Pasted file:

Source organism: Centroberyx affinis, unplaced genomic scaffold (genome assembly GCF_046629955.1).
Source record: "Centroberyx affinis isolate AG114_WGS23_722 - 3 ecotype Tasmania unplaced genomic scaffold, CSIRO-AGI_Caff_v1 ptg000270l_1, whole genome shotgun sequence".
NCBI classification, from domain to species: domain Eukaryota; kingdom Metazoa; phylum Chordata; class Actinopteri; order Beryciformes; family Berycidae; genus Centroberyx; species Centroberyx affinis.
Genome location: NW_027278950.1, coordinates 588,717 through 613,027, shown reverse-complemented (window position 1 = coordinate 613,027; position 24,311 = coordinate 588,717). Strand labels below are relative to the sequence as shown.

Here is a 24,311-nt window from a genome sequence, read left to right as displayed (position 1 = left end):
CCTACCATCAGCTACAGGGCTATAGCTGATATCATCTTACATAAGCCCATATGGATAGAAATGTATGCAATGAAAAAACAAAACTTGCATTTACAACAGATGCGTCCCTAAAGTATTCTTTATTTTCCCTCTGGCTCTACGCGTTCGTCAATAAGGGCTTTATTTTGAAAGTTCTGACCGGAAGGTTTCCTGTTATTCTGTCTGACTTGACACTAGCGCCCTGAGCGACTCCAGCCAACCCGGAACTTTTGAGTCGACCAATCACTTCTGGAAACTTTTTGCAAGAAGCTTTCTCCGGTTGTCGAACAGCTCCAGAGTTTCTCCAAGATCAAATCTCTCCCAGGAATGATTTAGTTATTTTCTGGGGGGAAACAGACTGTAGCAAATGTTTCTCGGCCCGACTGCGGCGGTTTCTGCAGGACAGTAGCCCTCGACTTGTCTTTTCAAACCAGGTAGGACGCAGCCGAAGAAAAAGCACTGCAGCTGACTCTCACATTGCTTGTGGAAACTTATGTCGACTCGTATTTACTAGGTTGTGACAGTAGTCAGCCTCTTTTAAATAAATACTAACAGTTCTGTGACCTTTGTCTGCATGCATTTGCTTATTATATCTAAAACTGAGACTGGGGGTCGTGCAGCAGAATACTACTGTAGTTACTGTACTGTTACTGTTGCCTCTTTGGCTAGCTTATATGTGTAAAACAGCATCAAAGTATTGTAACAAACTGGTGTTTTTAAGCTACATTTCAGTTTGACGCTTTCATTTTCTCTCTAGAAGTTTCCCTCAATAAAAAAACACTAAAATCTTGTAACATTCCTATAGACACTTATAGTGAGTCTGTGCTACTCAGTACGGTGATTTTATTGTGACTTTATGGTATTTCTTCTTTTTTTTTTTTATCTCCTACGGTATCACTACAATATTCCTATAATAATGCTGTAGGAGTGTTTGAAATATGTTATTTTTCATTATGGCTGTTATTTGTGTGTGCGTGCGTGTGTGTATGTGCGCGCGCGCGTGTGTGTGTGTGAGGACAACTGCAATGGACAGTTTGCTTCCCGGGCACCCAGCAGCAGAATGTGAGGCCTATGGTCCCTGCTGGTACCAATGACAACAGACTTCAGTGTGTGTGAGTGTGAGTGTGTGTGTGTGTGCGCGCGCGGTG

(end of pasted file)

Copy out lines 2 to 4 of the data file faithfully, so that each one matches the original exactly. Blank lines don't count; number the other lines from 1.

Source record: "Centroberyx affinis isolate AG114_WGS23_722 - 3 ecotype Tasmania unplaced genomic scaffold, CSIRO-AGI_Caff_v1 ptg000270l_1, whole genome shotgun sequence".
NCBI classification, from domain to species: domain Eukaryota; kingdom Metazoa; phylum Chordata; class Actinopteri; order Beryciformes; family Berycidae; genus Centroberyx; species Centroberyx affinis.
Genome location: NW_027278950.1, coordinates 588,717 through 613,027, shown reverse-complemented (window position 1 = coordinate 613,027; position 24,311 = coordinate 588,717). Strand labels below are relative to the sequence as shown.